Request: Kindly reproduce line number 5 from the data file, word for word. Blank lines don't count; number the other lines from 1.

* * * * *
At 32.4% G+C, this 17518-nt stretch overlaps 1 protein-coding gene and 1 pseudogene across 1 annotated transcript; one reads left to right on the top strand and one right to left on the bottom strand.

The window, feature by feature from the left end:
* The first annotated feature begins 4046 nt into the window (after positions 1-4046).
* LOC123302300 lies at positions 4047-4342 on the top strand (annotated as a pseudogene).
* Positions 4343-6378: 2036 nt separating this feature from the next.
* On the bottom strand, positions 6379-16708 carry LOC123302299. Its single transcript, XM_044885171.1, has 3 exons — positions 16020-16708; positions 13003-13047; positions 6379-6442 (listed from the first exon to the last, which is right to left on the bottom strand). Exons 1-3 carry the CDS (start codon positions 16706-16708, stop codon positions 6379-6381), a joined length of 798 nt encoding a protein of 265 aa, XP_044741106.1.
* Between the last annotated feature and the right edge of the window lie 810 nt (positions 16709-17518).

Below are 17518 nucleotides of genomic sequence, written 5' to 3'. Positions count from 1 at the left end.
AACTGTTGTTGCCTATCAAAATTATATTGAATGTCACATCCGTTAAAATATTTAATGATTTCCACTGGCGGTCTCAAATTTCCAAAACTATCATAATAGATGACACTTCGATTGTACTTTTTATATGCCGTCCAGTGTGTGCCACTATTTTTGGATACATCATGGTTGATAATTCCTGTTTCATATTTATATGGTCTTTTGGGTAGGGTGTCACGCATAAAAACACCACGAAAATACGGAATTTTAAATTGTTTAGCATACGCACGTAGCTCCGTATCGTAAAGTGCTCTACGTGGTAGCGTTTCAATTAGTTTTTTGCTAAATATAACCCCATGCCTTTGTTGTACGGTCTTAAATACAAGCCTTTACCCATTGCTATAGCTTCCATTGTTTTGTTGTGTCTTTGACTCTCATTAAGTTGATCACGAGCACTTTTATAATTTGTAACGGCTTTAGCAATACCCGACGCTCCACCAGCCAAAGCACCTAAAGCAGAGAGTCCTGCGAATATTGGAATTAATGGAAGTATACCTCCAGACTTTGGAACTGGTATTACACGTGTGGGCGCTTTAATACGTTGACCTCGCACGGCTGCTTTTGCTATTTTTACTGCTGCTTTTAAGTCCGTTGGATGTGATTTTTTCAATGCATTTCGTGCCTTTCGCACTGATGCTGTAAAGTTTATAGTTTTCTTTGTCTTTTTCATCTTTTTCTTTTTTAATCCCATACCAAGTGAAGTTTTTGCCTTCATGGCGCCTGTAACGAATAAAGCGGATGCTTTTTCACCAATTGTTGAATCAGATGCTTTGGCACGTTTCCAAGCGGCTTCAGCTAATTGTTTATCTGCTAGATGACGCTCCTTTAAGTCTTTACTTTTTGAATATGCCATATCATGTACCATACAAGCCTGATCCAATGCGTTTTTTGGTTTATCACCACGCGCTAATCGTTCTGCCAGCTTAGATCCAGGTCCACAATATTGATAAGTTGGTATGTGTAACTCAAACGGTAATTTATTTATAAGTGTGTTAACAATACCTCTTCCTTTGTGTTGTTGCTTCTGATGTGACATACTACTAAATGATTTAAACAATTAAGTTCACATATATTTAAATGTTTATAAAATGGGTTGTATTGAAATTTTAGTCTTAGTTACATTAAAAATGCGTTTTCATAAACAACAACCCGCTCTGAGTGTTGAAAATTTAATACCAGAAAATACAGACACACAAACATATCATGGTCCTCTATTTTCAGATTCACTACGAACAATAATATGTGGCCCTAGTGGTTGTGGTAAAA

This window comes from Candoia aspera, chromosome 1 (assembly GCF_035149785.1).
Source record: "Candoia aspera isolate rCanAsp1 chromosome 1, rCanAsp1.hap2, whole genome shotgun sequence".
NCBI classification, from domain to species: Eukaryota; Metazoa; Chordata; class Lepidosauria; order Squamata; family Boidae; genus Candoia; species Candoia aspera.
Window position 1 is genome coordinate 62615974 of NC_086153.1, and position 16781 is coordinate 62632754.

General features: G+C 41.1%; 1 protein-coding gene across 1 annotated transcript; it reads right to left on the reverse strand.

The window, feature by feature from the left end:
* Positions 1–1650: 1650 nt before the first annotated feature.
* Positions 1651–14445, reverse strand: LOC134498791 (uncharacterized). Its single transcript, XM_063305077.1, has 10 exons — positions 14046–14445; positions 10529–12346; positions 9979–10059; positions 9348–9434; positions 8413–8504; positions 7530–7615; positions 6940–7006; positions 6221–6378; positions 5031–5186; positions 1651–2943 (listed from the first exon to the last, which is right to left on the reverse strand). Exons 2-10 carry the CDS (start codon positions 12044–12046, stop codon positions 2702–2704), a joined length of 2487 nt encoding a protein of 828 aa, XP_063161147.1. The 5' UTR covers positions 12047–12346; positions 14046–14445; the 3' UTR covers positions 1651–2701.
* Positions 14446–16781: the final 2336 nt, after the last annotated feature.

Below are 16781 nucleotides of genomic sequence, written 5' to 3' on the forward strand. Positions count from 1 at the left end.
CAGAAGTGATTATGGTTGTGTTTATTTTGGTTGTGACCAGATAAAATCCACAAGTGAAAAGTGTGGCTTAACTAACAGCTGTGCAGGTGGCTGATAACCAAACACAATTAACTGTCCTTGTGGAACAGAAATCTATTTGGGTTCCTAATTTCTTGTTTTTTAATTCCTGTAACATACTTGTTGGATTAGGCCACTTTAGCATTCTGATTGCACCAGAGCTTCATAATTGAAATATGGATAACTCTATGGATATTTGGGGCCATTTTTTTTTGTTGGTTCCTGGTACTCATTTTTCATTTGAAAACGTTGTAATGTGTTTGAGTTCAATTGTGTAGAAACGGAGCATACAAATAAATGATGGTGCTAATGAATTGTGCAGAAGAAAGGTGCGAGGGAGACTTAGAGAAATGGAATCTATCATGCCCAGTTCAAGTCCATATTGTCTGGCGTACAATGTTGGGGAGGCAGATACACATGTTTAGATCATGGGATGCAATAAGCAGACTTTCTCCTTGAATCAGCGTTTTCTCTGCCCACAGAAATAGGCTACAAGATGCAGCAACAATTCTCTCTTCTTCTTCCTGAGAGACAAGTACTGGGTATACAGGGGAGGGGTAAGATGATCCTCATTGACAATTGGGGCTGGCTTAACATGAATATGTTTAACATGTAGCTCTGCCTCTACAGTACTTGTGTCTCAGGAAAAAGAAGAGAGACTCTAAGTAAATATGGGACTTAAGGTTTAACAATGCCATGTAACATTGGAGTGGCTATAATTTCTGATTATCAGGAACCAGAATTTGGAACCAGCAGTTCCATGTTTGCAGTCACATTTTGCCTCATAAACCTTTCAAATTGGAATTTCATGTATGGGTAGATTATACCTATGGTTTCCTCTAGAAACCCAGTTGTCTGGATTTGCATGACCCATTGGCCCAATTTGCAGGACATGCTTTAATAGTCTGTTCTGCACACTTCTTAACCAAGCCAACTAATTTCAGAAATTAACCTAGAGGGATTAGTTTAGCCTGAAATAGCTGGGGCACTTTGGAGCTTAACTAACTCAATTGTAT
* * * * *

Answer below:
* Positions 4343-6378: 2036 nt separating this feature from the next.